August 2015

The essential role of pathologists in health care and health policy.

Arch Pathol Lab Med 2015 Apr;139(4):441-4

From the Department of Laboratory Medicine and Pathology, Mayo Clinic, Rochester, Minnesota (Drs Romano and Blessing); and the Department of Pathology, University of Texas Medical Branch, Galveston, Texas (Dr Allen).

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http://dx.doi.org/10.5858/arpa.2014-0335-EDDOI Listing
April 2015

Esophagitis Dissecans Superficialis: Clinical, Endoscopic, and Histologic Features.

Dig Dis Sci 2015 Jul 21;60(7):2049-57. Epub 2015 Feb 21.

Division of Gastroenterology and Hepatology, Mayo Clinic, 200 First Street SW, Rochester, MN, 55905, USA.

Background: Esophagitis dissecans superficialis (EDS) is a desquamative disorder of the esophagus, but there is a paucity of the literature regarding this condition.

Aim: We examined our institution's experience to further characterize clinical outcomes, and endoscopic and histopathologic features.

Methods: Endoscopy and pathology databases were retrospectively reviewed from 2000 to 2013 at Mayo Clinic Rochester to identify potential cases of EDS. Medical records and endoscopic images were reviewed to identify cases, and original pathologic specimens were also reviewed. Clinical, endoscopic, and histologic characteristics of EDS were defined.

Results: Forty-one subjects were identified with a median age at diagnosis of 65.0 years (IQR 52.8-76.1) and a female preponderance (63.4 %). Many patients were taking a psychoactive agent (73.1 %) or acid-suppressive therapy (58.5 %) preceding the index endoscopy. Strips of sloughed membranes had a predilection for the distal and/or middle esophagus and resolved in 85.7 % of subjects at endoscopic follow-up. Parakeratosis and intraepithelial splitting were histologic features seen in all patients, while splitting of the connective tissue and intraepithelial bullae were seen in 46.2 and 11.1 %, respectively. There were no disease-related complications at a median follow-up of 10.4 months (IQR 1.2-17.2).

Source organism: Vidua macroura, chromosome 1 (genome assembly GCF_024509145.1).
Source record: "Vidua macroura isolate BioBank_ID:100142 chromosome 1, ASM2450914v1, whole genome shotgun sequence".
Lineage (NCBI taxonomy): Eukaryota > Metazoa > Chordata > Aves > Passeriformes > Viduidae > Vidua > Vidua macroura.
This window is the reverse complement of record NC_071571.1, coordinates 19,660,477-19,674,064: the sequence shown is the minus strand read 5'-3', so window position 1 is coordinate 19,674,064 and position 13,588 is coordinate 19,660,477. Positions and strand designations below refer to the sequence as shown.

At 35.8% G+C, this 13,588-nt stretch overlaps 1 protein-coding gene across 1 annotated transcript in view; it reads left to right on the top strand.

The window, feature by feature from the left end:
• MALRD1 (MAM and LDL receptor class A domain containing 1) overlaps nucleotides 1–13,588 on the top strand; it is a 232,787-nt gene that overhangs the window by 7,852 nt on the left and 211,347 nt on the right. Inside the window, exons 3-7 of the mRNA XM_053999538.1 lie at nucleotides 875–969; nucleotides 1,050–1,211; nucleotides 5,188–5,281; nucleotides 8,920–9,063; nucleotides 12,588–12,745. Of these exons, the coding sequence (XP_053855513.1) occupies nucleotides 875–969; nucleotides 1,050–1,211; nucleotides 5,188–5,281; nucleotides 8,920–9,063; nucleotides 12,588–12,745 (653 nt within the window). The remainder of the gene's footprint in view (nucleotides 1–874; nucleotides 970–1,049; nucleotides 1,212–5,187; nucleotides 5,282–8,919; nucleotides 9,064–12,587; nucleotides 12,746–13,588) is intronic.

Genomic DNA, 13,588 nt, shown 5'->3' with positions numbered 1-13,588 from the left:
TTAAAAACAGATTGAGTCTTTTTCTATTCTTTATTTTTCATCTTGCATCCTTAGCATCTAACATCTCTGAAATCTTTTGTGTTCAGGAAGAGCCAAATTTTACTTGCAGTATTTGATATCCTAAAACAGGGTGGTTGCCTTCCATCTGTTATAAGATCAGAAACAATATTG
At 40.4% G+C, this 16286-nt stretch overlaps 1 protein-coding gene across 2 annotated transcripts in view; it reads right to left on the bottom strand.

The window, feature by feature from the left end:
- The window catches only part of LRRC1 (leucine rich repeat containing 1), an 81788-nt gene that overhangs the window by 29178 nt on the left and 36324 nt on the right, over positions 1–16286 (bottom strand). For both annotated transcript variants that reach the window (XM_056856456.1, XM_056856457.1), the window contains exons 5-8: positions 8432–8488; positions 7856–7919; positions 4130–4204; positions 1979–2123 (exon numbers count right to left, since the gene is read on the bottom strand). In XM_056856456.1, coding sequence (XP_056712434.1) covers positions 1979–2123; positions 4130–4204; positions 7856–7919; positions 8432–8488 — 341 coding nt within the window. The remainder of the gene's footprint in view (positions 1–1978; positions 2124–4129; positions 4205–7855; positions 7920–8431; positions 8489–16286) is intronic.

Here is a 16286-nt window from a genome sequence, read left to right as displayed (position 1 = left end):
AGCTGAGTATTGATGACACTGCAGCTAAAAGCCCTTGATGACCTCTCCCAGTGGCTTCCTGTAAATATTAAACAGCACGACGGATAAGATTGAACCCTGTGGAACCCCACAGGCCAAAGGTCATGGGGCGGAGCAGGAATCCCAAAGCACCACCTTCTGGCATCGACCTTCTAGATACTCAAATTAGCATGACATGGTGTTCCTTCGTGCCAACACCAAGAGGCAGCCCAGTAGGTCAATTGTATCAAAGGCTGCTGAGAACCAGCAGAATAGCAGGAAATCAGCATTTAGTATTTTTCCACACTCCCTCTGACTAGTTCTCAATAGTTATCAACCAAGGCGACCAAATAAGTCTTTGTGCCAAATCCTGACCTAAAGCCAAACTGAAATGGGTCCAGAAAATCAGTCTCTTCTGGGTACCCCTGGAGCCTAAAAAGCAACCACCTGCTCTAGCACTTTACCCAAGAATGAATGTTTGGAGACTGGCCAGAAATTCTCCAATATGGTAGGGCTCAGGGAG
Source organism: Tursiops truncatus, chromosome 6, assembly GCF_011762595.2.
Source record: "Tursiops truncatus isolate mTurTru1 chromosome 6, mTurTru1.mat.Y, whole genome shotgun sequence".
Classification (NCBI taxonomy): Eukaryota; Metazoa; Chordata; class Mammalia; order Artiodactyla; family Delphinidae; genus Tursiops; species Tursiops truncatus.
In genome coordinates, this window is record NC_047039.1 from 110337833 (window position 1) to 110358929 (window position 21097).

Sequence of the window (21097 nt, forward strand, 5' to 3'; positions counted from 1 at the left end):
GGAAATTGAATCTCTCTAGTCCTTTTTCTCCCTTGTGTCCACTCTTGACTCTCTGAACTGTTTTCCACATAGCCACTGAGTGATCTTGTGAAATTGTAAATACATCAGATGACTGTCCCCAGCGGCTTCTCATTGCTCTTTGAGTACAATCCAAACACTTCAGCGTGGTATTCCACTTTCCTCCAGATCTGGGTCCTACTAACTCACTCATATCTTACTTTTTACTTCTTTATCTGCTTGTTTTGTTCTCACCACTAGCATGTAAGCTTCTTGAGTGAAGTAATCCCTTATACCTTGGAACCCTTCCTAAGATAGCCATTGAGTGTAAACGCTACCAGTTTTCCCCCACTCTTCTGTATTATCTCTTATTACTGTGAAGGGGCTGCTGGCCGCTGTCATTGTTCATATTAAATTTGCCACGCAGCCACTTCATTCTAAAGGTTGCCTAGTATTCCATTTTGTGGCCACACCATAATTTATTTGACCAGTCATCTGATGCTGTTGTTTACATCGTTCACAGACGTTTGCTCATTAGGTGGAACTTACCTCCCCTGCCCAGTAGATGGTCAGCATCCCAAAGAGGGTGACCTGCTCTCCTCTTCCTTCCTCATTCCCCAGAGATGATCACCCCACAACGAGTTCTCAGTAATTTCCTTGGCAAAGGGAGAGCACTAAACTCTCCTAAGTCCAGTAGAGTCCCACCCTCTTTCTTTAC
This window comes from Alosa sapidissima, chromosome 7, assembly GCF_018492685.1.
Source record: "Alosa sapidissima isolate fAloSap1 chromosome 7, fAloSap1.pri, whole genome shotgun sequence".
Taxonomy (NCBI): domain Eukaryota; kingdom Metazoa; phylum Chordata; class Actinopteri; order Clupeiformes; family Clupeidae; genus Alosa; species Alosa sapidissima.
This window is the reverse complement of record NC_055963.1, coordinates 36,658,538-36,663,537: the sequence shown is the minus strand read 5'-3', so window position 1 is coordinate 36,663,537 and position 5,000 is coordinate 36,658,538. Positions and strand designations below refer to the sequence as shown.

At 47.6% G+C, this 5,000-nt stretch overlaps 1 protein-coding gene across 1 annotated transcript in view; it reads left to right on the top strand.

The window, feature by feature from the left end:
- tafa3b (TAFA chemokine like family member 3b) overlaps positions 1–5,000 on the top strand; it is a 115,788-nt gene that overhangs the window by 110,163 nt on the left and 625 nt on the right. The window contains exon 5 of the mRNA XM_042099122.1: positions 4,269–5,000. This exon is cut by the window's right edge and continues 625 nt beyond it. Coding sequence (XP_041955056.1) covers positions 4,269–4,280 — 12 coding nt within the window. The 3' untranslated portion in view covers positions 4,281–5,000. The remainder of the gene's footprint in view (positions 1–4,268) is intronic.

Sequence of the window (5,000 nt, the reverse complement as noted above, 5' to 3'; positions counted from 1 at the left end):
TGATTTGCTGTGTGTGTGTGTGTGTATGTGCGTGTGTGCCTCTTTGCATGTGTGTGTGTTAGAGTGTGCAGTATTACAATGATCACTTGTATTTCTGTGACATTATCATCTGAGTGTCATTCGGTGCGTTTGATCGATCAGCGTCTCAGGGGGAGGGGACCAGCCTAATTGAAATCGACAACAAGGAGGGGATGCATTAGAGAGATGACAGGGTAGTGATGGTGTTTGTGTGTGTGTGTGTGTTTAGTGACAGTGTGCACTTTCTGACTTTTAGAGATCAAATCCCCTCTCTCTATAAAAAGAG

Conclusions: EDS is likely under-recognized. A distinct endoscopic feature of EDS is "sloughing" strips of mucosa with parakeratosis and intraepithelial splitting being sine qua non histologic findings. The use of psychoactive agents (particularly a SSRI or SNRI) was prevalent at endoscopic diagnosis, although the clinical relevance of this is uncertain. EDS appears to be a benign, incidental finding without complications.
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http://dx.doi.org/10.1007/s10620-015-3590-3DOI Listing
July 2015

Phakomatous choristoma in a 10-week-old boy: a case report and review of the literature.

Pediatr Dermatol 2015 May-Jun;32(3):405-9. Epub 2014 Dec 29.

Department of Laboratory Medicine and Pathology, Mayo Clinic, Rochester, Minnesota.